The concept of the energy island in the Baltic Sea mirrors its North Sea counterpart. The difference is that Bornholm is an actual natural island where people are living. The project will connect multiple wind farms, each consisting of multiple offshore wind turbines, to a single hub which is located on the island which then contributes the generated electricity to Denmark and potentially Poland, Sweden, and Germany. These wind farms will be able to generate up to 3 GW of electricity. The wind turbines will be placed between 15 and 45 km off the coast of the island. The construction of the Bornholm project is planned to finish in the year 2030.

Image from Google Maps

Of the around 40 thousand people living on the island of Bornholm, a vast majority are in favor of the project. A poll done by a local television station showed that 85% of its people are supporting the project. The island already has a very eco-friendly view and all its heating and electricity production comes 100% from renewable energy. The island’s goal is to have all energy consumption covered by green energy produced on the island by 2025.

Image by Thomas on Pixaby

Green Hydrogen

The topic of the Danish energy islands is connected to multiple other fascinating topics. Which would also deserve a deeper dive. Like the very fascinating topic of the construction of different types of offshore wind turbines. Most of them are fixed to the ground but some are afloat. Alternatively the issue of installing all this technology inside the environment while causing minimal damage. Like the hundreds of kilometers long undersea cables. However, for this blog post, we’ll limit ourselves to discussing the green fuel that will be produced on both islands in the future. When we talk about green fuel we are talking about green hydrogen in the context of this project. The process of generating hydrogen is called electrolysis. During electrolysis, water (H2O) is split into hydrogen (H2) and oxygen (O2) using electricity. If the electricity used in this process comes from renewable sources such as wind, the hydrogen produced is considered “green” because its production has minimal environmental impact and does not contribute to carbon emissions. This split of hydrogen can then be used to fuel vehicles or produce further electricity.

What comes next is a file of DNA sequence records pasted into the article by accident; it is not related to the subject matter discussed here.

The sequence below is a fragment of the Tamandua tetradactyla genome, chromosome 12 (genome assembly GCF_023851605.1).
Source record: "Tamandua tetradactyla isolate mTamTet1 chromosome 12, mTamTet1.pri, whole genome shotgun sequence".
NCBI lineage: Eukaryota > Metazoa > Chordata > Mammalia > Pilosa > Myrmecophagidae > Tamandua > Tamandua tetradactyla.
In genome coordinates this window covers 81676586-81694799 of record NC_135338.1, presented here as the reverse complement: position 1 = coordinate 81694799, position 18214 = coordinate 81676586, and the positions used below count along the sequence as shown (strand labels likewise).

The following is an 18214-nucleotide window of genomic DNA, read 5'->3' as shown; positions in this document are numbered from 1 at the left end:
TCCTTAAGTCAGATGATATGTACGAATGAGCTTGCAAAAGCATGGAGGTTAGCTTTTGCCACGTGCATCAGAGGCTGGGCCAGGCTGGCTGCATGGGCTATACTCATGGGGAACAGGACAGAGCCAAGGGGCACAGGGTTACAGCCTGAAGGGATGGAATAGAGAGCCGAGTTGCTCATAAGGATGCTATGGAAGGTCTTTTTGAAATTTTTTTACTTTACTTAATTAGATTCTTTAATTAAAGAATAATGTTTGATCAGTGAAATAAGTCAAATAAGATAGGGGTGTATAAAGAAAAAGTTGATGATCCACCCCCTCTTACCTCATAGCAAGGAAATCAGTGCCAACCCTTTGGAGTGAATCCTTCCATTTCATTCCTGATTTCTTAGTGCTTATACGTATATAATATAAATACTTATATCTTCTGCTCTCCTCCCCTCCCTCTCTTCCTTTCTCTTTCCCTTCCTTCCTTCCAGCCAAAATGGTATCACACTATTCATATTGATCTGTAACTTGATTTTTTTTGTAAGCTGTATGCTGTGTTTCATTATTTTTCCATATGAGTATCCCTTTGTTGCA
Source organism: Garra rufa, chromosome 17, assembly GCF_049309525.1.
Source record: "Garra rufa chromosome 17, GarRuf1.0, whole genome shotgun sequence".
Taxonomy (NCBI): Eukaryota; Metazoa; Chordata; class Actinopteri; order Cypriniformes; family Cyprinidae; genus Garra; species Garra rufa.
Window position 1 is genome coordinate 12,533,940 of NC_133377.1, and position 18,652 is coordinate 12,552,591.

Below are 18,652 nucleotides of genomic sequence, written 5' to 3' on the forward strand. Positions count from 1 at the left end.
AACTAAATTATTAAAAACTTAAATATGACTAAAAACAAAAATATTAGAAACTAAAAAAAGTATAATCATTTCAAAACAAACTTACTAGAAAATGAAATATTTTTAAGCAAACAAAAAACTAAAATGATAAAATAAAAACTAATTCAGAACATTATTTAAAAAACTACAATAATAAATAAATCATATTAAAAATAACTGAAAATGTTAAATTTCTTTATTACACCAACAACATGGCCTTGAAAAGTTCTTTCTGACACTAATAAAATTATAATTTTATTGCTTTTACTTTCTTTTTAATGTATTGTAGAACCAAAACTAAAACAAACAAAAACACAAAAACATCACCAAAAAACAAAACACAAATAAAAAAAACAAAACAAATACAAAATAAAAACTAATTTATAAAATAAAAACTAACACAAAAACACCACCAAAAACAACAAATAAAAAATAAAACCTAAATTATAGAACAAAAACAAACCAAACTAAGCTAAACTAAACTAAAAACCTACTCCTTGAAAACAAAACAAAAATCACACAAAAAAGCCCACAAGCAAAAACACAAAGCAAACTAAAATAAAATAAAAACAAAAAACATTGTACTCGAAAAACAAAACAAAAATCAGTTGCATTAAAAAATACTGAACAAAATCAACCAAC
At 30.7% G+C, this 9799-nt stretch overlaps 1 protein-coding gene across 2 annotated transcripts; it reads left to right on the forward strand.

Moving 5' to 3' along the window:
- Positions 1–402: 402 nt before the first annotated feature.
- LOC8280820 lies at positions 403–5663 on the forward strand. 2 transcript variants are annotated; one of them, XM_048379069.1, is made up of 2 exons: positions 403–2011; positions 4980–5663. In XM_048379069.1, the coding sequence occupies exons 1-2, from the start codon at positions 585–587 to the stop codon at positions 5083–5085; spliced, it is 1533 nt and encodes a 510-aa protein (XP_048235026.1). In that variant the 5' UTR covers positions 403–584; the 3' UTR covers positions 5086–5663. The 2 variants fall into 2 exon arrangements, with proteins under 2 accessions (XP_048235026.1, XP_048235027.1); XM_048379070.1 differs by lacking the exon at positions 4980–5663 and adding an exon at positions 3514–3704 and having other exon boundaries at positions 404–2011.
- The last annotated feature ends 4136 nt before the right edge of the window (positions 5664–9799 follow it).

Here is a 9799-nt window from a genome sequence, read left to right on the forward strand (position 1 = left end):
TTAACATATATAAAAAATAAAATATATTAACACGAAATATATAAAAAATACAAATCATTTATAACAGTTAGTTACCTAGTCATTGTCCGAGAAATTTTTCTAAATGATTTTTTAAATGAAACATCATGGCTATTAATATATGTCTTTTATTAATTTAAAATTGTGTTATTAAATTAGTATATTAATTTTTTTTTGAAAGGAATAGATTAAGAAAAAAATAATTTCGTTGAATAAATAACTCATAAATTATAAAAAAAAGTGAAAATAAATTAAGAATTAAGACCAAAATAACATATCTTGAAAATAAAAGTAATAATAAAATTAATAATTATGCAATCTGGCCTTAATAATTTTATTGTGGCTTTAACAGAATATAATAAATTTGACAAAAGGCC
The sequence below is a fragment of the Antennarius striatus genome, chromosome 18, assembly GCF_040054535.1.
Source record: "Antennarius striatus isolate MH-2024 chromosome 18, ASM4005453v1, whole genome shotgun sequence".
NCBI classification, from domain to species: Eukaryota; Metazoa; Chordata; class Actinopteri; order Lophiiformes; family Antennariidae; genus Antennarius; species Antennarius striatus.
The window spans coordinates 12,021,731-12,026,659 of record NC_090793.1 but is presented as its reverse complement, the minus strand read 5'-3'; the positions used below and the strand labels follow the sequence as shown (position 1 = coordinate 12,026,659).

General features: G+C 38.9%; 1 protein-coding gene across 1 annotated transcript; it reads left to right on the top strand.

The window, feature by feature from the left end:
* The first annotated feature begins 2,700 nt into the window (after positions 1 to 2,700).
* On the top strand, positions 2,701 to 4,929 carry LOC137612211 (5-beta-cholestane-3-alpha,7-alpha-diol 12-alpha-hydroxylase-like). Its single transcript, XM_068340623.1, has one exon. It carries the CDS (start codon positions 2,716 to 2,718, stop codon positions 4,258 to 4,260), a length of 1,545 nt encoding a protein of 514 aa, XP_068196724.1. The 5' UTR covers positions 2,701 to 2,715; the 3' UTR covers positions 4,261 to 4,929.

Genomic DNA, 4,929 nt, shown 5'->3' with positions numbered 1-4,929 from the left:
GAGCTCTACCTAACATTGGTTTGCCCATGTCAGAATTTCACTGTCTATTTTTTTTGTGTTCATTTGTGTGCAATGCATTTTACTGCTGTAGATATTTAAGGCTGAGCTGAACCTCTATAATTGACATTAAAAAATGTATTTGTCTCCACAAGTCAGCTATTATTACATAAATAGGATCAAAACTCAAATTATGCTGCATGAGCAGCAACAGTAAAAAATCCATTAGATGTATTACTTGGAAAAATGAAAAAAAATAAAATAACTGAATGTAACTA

Image by Globalnews


In conclusion, Denmark’s $34 billion energy islands project marks a monumental step towards a sustainable future, showcasing the nation’s commitment to combatting climate change. Especially considering the millions of houses this project could provide with green energy while Denmark itself only has a population of under six million. The ambitious plans for both the North Sea artificial island and the Baltic Sea Island of Bornholm not only position Denmark as a frontrunner in renewable energy but also open doors for international collaboration. With the potential to revolutionize energy production, boost economies, and contribute to a cleaner, greener world, Denmark’s energy islands exemplify the strength of forward-thinking initiatives in the face of climate change.



  • このエントリーをはてなブックマークに追加

Comments are closed.